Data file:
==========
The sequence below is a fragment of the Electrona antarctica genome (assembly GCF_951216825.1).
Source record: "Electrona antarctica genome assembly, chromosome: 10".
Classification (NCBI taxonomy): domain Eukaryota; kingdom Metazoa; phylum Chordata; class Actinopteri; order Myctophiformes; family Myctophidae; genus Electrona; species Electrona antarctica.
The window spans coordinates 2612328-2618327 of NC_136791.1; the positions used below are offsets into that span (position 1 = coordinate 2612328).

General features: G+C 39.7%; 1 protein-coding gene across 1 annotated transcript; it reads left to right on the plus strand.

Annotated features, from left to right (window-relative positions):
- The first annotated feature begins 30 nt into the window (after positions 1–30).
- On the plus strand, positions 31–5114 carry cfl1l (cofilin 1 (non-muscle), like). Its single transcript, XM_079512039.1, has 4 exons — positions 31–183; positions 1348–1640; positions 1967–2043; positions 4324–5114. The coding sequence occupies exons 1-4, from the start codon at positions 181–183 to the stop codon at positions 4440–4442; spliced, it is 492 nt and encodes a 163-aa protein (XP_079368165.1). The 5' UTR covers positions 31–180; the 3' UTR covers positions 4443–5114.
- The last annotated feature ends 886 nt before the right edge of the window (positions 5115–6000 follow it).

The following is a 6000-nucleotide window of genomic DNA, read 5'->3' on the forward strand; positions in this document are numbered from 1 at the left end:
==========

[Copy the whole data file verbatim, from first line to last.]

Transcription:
The sequence below is a fragment of the Electrona antarctica genome (assembly GCF_951216825.1).
Source record: "Electrona antarctica genome assembly, chromosome: 10".
Classification (NCBI taxonomy): domain Eukaryota; kingdom Metazoa; phylum Chordata; class Actinopteri; order Myctophiformes; family Myctophidae; genus Electrona; species Electrona antarctica.
The window spans coordinates 2612328-2618327 of NC_136791.1; the positions used below are offsets into that span (position 1 = coordinate 2612328).

General features: G+C 39.7%; 1 protein-coding gene across 1 annotated transcript; it reads left to right on the plus strand.

Annotated features, from left to right (window-relative positions):
- The first annotated feature begins 30 nt into the window (after positions 1–30).
- On the plus strand, positions 31–5114 carry cfl1l (cofilin 1 (non-muscle), like). Its single transcript, XM_079512039.1, has 4 exons — positions 31–183; positions 1348–1640; positions 1967–2043; positions 4324–5114. The coding sequence occupies exons 1-4, from the start codon at positions 181–183 to the stop codon at positions 4440–4442; spliced, it is 492 nt and encodes a 163-aa protein (XP_079368165.1). The 5' UTR covers positions 31–180; the 3' UTR covers positions 4443–5114.
- The last annotated feature ends 886 nt before the right edge of the window (positions 5115–6000 follow it).

The following is a 6000-nucleotide window of genomic DNA, read 5'->3' on the forward strand; positions in this document are numbered from 1 at the left end: